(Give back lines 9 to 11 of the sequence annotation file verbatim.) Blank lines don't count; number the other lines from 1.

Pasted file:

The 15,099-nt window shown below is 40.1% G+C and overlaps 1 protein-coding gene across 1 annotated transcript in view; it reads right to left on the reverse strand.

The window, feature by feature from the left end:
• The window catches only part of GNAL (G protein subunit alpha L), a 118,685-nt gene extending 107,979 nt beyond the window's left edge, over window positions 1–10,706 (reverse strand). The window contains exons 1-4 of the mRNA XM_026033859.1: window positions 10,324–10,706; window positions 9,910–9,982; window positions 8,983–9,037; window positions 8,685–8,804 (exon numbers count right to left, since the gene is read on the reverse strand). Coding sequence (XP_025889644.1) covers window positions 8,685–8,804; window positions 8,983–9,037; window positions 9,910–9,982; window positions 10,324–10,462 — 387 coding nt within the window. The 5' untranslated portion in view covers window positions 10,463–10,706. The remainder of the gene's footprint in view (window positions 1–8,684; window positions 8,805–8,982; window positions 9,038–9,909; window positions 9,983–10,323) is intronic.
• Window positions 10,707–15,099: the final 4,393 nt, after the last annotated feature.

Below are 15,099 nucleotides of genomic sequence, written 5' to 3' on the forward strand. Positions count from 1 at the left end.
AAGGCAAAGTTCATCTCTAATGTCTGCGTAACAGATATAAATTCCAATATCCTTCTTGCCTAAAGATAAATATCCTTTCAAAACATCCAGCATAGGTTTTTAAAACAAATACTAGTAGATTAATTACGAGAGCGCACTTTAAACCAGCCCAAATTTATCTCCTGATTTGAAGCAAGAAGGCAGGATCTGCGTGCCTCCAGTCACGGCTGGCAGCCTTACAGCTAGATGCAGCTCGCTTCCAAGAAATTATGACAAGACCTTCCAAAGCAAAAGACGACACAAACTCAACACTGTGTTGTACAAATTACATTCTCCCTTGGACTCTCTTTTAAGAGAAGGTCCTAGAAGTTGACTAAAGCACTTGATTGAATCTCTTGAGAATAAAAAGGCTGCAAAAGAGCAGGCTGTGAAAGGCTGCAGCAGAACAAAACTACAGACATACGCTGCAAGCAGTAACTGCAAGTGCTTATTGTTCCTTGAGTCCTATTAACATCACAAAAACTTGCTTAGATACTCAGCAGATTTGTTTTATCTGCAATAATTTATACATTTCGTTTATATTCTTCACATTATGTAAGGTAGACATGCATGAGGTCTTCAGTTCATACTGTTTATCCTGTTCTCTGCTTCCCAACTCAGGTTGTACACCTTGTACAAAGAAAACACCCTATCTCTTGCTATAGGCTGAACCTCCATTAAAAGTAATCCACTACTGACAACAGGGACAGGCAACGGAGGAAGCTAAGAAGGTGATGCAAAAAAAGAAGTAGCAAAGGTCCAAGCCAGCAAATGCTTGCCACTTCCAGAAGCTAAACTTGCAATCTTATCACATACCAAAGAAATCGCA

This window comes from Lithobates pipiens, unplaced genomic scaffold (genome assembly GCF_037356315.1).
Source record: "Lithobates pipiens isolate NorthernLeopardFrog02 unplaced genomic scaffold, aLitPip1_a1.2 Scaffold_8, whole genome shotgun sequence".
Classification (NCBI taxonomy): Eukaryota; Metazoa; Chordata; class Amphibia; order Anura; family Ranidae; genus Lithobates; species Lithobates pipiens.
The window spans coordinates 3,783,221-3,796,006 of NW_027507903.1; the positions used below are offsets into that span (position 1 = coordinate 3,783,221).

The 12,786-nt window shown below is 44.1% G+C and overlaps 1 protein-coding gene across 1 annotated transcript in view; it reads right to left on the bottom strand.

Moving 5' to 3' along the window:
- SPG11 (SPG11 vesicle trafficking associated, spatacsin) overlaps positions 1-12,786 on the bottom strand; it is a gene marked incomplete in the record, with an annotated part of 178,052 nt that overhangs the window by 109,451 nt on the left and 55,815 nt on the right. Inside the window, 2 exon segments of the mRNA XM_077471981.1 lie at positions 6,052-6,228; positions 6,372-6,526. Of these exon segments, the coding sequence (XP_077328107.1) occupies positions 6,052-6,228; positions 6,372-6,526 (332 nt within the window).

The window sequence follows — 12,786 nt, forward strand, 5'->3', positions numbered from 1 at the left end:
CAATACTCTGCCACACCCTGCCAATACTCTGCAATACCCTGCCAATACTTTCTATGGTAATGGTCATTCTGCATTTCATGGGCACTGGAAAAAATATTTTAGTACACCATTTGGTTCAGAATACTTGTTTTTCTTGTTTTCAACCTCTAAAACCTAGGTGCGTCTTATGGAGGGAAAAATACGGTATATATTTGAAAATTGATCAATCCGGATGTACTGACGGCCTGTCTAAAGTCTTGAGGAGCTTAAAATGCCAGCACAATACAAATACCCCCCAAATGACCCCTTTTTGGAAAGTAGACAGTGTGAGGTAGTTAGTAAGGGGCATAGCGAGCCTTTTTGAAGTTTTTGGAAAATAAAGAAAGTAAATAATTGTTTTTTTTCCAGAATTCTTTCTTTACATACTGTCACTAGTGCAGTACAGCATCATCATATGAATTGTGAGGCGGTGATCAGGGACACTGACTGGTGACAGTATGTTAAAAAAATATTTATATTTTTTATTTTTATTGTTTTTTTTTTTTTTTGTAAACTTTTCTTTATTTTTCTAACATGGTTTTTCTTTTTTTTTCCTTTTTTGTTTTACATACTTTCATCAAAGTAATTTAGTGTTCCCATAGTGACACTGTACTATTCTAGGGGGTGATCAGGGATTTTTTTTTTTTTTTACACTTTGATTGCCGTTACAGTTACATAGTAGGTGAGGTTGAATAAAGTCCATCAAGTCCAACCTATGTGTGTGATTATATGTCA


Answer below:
Classification (NCBI taxonomy): Eukaryota; Metazoa; Chordata; class Amphibia; order Anura; family Ranidae; genus Lithobates; species Lithobates pipiens.
The window spans coordinates 3,783,221-3,796,006 of NW_027507903.1; the positions used below are offsets into that span (position 1 = coordinate 3,783,221).

The 12,786-nt window shown below is 44.1% G+C and overlaps 1 protein-coding gene across 1 annotated transcript in view; it reads right to left on the bottom strand.